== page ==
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BTD Forums  /  Eat Right 4 Your Type  /  Adzuki beans
Posted by: BTypeAUS, Monday, July 9, 2012, 3:41am
Bought some today for my O son ( I should create a separate profile for him since most of my questions are about O now ) ...they are beneficials for O, and he was eating red kidney beans in the past which are an avoid so I thought these would be the perfect replacement for them...does anyone like them? Ay interesting recipes ? Thanks :)
Posted by: shoulderblade, Monday, July 9, 2012, 3:57am; Reply: 1
They are a Super beneficial for O secretor, neutral for O nonnie.

http://www.dadamo.com/typebase4/depictor5.pl?17

I used to eat them at one time and found they sprouted well.
Posted by: Dianne, Monday, July 9, 2012, 4:26am; Reply: 2
Quoted from BTypeAUS
Bought some today for my O son ( I should create a separate profile for him since most of my questions are about O now ) ...they are beneficials for O, and he was eating red kidney beans in the past which are an avoid so I thought these would be the perfect replacement for them...does anyone like them? Ay interesting recipes ? Thanks :)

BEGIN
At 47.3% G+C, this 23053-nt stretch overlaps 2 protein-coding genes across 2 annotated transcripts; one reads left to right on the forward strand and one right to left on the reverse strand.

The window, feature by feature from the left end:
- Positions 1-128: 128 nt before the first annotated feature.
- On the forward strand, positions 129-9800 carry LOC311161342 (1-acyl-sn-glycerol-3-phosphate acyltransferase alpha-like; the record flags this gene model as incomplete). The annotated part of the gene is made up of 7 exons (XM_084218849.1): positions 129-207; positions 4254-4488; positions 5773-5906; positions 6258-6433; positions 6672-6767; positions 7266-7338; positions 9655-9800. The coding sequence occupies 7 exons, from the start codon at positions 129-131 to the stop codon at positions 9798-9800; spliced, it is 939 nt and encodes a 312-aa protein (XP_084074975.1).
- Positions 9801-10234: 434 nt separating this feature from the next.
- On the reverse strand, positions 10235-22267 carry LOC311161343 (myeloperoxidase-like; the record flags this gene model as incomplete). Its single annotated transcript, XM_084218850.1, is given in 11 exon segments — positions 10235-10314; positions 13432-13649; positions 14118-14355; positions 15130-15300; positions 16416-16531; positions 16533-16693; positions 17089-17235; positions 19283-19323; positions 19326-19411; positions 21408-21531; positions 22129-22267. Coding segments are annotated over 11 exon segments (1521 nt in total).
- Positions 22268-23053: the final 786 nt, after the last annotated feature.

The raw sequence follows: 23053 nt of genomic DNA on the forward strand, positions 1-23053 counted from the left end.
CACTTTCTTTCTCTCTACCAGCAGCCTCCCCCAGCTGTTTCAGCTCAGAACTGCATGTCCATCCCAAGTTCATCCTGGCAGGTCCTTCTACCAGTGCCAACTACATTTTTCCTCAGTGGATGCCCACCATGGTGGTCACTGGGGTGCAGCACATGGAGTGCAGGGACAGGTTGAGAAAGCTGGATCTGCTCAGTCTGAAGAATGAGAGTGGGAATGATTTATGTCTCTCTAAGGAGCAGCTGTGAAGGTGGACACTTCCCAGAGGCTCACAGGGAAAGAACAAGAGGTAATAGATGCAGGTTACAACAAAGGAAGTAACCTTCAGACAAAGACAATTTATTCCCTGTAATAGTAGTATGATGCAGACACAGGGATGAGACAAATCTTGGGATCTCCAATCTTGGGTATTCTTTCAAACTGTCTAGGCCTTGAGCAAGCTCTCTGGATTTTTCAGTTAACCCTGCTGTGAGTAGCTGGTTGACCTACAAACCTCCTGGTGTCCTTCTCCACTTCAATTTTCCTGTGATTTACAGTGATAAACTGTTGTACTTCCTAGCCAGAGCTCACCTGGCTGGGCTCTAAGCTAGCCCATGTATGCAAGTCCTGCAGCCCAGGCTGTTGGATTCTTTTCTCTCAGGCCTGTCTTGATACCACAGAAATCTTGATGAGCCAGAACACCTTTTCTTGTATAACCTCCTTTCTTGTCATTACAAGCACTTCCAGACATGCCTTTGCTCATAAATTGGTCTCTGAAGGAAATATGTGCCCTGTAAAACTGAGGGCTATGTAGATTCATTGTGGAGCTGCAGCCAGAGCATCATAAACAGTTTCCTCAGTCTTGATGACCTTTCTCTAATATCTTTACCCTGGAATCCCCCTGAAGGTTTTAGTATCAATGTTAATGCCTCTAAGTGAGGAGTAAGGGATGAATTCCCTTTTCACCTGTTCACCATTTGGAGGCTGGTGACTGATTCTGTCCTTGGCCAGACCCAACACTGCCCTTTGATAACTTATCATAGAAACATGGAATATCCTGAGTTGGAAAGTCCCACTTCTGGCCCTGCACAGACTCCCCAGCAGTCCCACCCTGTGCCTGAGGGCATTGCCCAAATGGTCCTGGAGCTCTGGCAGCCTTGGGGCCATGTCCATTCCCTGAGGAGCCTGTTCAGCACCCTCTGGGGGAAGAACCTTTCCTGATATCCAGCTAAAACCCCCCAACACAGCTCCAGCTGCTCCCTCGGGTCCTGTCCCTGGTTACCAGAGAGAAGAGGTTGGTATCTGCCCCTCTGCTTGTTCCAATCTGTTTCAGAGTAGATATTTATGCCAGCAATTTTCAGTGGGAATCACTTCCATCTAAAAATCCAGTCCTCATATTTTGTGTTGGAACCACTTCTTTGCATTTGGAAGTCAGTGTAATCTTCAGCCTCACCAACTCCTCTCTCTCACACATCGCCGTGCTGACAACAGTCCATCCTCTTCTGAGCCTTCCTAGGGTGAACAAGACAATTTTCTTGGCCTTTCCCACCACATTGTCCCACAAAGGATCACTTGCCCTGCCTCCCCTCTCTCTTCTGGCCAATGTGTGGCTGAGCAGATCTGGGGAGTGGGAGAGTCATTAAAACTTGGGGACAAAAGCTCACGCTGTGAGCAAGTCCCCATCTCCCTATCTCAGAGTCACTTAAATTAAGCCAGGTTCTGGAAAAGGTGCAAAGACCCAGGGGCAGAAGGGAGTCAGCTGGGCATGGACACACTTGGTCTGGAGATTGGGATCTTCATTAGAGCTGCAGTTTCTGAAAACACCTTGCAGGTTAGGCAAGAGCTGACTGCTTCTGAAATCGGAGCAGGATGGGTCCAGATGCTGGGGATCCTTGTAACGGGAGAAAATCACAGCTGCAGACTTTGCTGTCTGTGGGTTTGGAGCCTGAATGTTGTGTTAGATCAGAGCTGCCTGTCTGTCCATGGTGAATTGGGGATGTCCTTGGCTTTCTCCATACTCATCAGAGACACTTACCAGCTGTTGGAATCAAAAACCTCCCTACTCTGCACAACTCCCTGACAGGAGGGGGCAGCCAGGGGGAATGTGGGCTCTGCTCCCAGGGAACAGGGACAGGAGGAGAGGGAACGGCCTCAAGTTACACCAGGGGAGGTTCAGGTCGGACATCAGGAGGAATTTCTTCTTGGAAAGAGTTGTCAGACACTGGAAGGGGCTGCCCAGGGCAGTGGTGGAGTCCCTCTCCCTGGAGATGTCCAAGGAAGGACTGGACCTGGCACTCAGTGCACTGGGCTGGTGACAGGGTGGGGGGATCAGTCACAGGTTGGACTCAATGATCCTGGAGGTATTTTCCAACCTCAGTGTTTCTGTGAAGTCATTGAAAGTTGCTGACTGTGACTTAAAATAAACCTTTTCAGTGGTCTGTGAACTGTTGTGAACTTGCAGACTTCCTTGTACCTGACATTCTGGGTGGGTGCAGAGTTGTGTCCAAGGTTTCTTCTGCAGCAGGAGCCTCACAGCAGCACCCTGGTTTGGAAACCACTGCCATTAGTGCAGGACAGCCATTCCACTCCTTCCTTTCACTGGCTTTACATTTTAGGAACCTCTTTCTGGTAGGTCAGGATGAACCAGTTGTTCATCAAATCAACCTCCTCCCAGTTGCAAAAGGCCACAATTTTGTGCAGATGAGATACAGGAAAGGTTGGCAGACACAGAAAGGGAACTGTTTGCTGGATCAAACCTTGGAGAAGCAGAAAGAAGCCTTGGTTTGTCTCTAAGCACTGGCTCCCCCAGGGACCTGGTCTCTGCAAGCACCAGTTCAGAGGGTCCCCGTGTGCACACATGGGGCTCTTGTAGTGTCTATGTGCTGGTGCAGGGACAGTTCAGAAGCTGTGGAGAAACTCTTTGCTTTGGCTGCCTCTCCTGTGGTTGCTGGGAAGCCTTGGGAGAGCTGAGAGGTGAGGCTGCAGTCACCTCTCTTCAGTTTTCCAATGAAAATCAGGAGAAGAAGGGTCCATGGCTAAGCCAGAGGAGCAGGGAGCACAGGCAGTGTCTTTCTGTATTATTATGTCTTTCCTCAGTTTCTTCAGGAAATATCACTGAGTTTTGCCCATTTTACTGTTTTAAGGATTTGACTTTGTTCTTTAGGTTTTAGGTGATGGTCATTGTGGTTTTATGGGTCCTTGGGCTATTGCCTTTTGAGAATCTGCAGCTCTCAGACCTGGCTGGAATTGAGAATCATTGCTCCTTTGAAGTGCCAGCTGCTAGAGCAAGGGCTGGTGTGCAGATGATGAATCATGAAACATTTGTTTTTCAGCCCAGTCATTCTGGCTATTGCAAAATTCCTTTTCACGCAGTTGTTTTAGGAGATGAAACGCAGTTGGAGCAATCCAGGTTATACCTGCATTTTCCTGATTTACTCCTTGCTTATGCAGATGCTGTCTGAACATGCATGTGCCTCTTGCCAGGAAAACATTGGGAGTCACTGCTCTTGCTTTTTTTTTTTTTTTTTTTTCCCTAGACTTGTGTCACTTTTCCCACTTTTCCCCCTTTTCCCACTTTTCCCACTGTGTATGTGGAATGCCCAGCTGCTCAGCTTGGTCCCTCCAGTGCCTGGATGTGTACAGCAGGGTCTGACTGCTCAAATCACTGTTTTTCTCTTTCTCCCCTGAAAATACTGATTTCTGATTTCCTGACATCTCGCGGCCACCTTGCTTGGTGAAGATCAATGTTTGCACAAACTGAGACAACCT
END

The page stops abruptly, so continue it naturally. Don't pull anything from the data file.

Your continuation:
Check out the thread I started last year entitled - Adzuki Beans for Liver Support.   :)

Posted by: C_Sharp, Monday, July 9, 2012, 4:38am; Reply: 3
Quoted from BTypeAUS
..does anyone like them? Ay interesting recipes ?


I like them.

Recipes:

http://www.dadamo.com/typebase4/csvsearch7x.pl?search=Adzuki&Category=&O=1&mytemplate=tp1&method=all&order_by=Name&order=abc&header=on
Posted by: BTypeAUS, Monday, July 9, 2012, 10:11am; Reply: 4
Quoted from Dianne


Check out the thread I started last entitled - Adzuki Beans for Liver Support.   :)




Thanks for that I will  :)
C sharp, thanks a lot:)
Posted by: weekender, Monday, July 9, 2012, 11:18am; Reply: 5
I love adzuki beans - they are a much heartier and filling bean than kidney beans are for me - even if they are only neutral. They are also good for people who tend to hold fluid - they have mild diuretic properties.

Adzuki bean burgers ;D are a good one to make, they're a favourite at our place. You need some eggs to make up the mixture. Cook the beans first.. Add some herbs and spices and a little salt too. It's a recipe I just cook off the top of my head so I can't remember quantities etc but play it by ear. They do fall apart more easily than normal burgers - I think I normally solve this by an extra egg? Anyway, I'm sure you'll work it out.